WASHINGTON — Once this year’s harsh weather has faded, the U.S. economy could be poised for a breakout year — its strongest annual growth in nearly a decade.
The combination of an improving job market, pent-up consumer demand, less drag from U.S. government policies and a brighter global outlook is boosting optimism for the rest of 2014.
Many analysts foresee the economy growing 3 percent for the year, after a weak first quarter that followed a stronger end of 2013. It would be the most robust expansion for any year since 2005, two years before the Great Recession began.
One reason for the optimism: The government estimated Thursday that the economy grew at a 2.6 percent annual rate in the October-December quarter, up from its previous estimate of 2.4 percent. Fueling the gain was the fastest consumer spending for any quarter in the past three years.
The numbers pointed to momentum entering 2014 from consumers, whose spending drives about 70 percent of the economy.
Analysts cautioned that the brutal winter weather has depressed spending in the January-March. And they think economic growth has likely slowed to an annual rate of 2 percent or less this quarter. Yet that slowdown could pave the way for a solid bounce-back in the April-June quarter. Many think growth will be fast enough the rest of the year for the economy to grow at least 3 percent for all of 2014.
“We think that once temperatures return to more normal levels, we will see a lot of pent-up demand released,” said Gus Faucher, senior economist at PNC Financial Services. “People will be buying cars and homes and making other purchases that they put off during the winter.”
Economists have suggested before that the recovery appeared on the verge of acceleration, only to have their expectations derailed by subpar growth that left unemployment at painfully high levels.
This time, there’s a growing feeling that the improvements can endure.
“We are looking for progressively faster growth as the year goes on,” said Doug Handler, chief U.S. economist at IHS Global Insight.
The National Association for Business Economics predicts that the economy will grow 3.1 percent this year, far higher than the lackluster 1.9 percent gain in 2013.
If that forecast proves accurate, it would make 2014 the strongest year since the economy, as measured by the gross domestic product, expanded 3.4 percent in 2005. Since the Great Recession ended in June 2009, annual growth over the past four years has averaged a weak 2.2 percent.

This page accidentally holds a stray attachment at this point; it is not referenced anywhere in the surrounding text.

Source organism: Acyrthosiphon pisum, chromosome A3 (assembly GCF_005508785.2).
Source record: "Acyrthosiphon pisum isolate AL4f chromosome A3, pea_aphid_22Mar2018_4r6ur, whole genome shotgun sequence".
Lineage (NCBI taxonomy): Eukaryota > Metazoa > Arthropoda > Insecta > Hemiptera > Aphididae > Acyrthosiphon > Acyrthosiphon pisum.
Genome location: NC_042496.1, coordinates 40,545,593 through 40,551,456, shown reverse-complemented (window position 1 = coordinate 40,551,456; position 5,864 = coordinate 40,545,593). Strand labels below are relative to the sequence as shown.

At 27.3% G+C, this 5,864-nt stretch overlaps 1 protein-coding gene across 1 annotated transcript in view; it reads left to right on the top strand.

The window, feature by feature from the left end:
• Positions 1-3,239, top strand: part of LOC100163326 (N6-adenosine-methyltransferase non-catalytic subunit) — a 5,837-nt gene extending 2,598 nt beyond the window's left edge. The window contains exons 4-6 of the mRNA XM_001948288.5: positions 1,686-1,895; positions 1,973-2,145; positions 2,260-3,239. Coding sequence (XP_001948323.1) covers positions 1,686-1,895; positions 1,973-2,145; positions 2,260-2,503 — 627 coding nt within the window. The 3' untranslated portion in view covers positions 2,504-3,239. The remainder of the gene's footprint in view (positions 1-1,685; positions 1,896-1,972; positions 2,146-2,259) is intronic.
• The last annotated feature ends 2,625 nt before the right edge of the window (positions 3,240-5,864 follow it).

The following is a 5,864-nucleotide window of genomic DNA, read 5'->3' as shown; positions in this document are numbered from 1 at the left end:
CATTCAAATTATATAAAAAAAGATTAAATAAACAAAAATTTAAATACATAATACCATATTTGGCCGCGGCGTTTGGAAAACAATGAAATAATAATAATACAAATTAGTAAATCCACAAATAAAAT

The U.S. economy has been hit by a series of blows since then — from a Japanese tsunami and European debt crisis, which hurt U.S. exports, to Washington budget fights, which fueled uncertainty about the government’s spending and tax policies.
Tax increases and deep spending cuts that took effect in 2013 subtracted an estimated 1.5 percentage points from growth last year.
With Congress having reached a budget agreement and a deal to raise the government’s borrowing limit, companies now have more certainty about federal fiscal policies.
“We now seem to have a truce on budget issues, which means uncertainties have faded.” Faucher said. “That is a big reason growth will be stronger.”
Also helping will be an improving outlook overseas. Economies in Europe are strengthening, which should boost U.S. exports. In addition, the U.S. job market is improving.
The Labor Department said Thursday that the number of people seeking unemployment benefits last week reached its lowest level since November — an encouraging sign that hiring should be picking up.
In February, U.S. employers added 175,000 jobs, far more than in the two previous months. Though the unemployment rate rose to 6.7 percent from a five-year low of 6.6 percent, it did so for an encouraging reason: More people grew optimistic about their job prospects and began seeking work. The unemployment rate rose because some didn’t immediately find jobs.
With more people working, more consumers will have money to spend to boost the economy.
“The last missing link to a stronger recovery was income growth, and now we are seeing that,” said Joel Naroff, chief economist at Naroff Economics.
Unexpected events might yet prove that analysts are overly optimistic. But at the moment, economists don’t expect the standoff with Russia over Ukraine or the Federal Reserve’s paring of its economic stimulus to destabilize global markets or derail the U.S. recovery.
Naroff said the consensus view might even prove too pessimistic. He said he thought economic growth could achieve a vigorous 4.4 percent annual rate in the April-June quarter if pent-up consumer demand tops estimates. And he said growth could exceed 3.5 percent in the second half of this year.
“Once we get past this winter of our discontent, things should be looking a lot better,” Naroff said.